RESULTS: We found no statistical significant effects of the program on emergency department visits [odds ratio (OR) = 1.38, P = .32], hospital admissions (OR = 0.98, P = .93), length of hospital stay (geometric mean difference = 0.85, P = .44), or place of death (OR = 1.08, P = .80).
CONCLUSIONS AND IMPLICATIONS: We found no effect of the PACE program on either hospital use in the last month of life or place of death. Although this may be related to implementation problems in some homes, the program might also require a more specific focus on managing acute end-of-life situations and a closer involvement of general practitioners or specialist palliative care services to influence hospital use or place of death.
Importance: High-quality evidence on how to improve palliative care in nursing homes is lacking.
Objective: To investigate the effect of the Palliative Care for Older People (PACE) Steps to Success Program on resident and staff outcomes.
Design, Setting, and Participants: A cluster-randomized clinical trial (2015-2017) in 78 nursing homes in 7 countries comparing PACE Steps to Success Program (intervention) with usual care (control). Randomization was stratified by country and median number of beds in each country in a 1:1 ratio.
Interventions: The PACE Steps to Success Program is a multicomponent intervention to integrate basic nonspecialist palliative care in nursing homes. Using a train-the-trainer approach, an external trainer supports staff in nursing homes to introduce a palliative care approach over the course of 1 year following a 6-steps program. The steps are (1) advance care planning with residents and family, (2) assessment, care planning, and review of needs and problems, (3) coordination of care via monthly multidisciplinary review meetings, (4) delivery of high-quality care focusing on pain and depression, (5) care in the last days of life, and (6) care after death.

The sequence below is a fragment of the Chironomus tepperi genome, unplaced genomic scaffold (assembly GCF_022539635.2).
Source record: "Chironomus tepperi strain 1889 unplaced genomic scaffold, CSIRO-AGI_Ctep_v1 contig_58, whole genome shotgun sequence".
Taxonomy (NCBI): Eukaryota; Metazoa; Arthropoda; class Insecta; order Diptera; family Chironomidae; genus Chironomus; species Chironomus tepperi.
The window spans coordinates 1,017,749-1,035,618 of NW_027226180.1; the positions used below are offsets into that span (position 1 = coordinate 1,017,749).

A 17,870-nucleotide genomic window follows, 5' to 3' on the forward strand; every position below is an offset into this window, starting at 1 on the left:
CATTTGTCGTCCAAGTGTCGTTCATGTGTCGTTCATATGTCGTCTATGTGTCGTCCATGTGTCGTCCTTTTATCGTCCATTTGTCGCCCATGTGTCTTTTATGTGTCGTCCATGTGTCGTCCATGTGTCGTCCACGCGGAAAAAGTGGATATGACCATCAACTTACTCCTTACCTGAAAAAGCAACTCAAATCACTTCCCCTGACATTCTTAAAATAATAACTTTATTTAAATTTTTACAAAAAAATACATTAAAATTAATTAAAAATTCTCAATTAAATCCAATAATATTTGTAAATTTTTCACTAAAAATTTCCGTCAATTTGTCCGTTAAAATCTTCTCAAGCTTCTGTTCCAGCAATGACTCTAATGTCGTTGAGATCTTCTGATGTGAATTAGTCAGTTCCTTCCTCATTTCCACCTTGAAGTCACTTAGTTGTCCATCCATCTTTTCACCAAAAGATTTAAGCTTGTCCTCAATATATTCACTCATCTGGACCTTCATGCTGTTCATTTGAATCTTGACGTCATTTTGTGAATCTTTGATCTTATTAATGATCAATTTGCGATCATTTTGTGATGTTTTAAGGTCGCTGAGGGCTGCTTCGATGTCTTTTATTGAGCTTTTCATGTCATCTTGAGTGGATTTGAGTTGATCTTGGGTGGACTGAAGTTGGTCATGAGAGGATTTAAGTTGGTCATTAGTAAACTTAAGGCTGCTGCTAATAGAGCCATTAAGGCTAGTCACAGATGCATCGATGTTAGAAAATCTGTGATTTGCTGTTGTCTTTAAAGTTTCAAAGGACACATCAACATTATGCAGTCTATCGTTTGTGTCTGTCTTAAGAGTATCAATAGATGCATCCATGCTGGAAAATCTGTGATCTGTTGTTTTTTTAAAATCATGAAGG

Main Outcomes and Measures: The primary resident outcome was comfort in the last week of life measured after death by staff using the End-of-Life in Dementia Scale Comfort Assessment While Dying (EOLD-CAD; range, 14-42). The primary staff outcome was knowledge of palliative care reported by staff using the Palliative Care Survey (PCS; range, 0-1).
Results: Concerning deceased residents, we collected 551 of 610 questionnaires from staff at baseline and 984 of 1178 postintervention in 37 intervention and 36 control homes. Mean (SD) age at time of death ranged between 85.22 (9.13) and 85.91 (8.57) years, and between 60.6% (160/264) and 70.6% (190/269) of residents were women across the different groups. Residents’ comfort in the last week of life did not differ between intervention and control groups (baseline-adjusted mean difference, -0.55; 95% CI, -1.71 to 0.61; P = .35). Concerning staff, we collected 2680 of 3638 questionnaires at baseline and 2437 of 3510 postintervention in 37 intervention and 38 control homes. Mean (SD) age of staff ranged between 42.3 (12.1) and 44.1 (11.7) years, and between 87.2% (1092/1253) and 89% (1224/1375) of staff were women across the different groups. Staff in the intervention group had statistically significantly better knowledge of palliative care than staff in the control group, but the clinical difference was minimal (baseline-adjusted mean difference, 0.04; 95% CI, 0.02-0.05; P < .001). Data analyses began on April 20, 2018.
Conclusions and Relevance: Residents' comfort in the last week of life did not improve after introducing the PACE Steps to Success Program. Improvements in staff knowledge of palliative care were clinically not important.
Trial Registration: ISRCTN Identifier: ISRCTN14741671.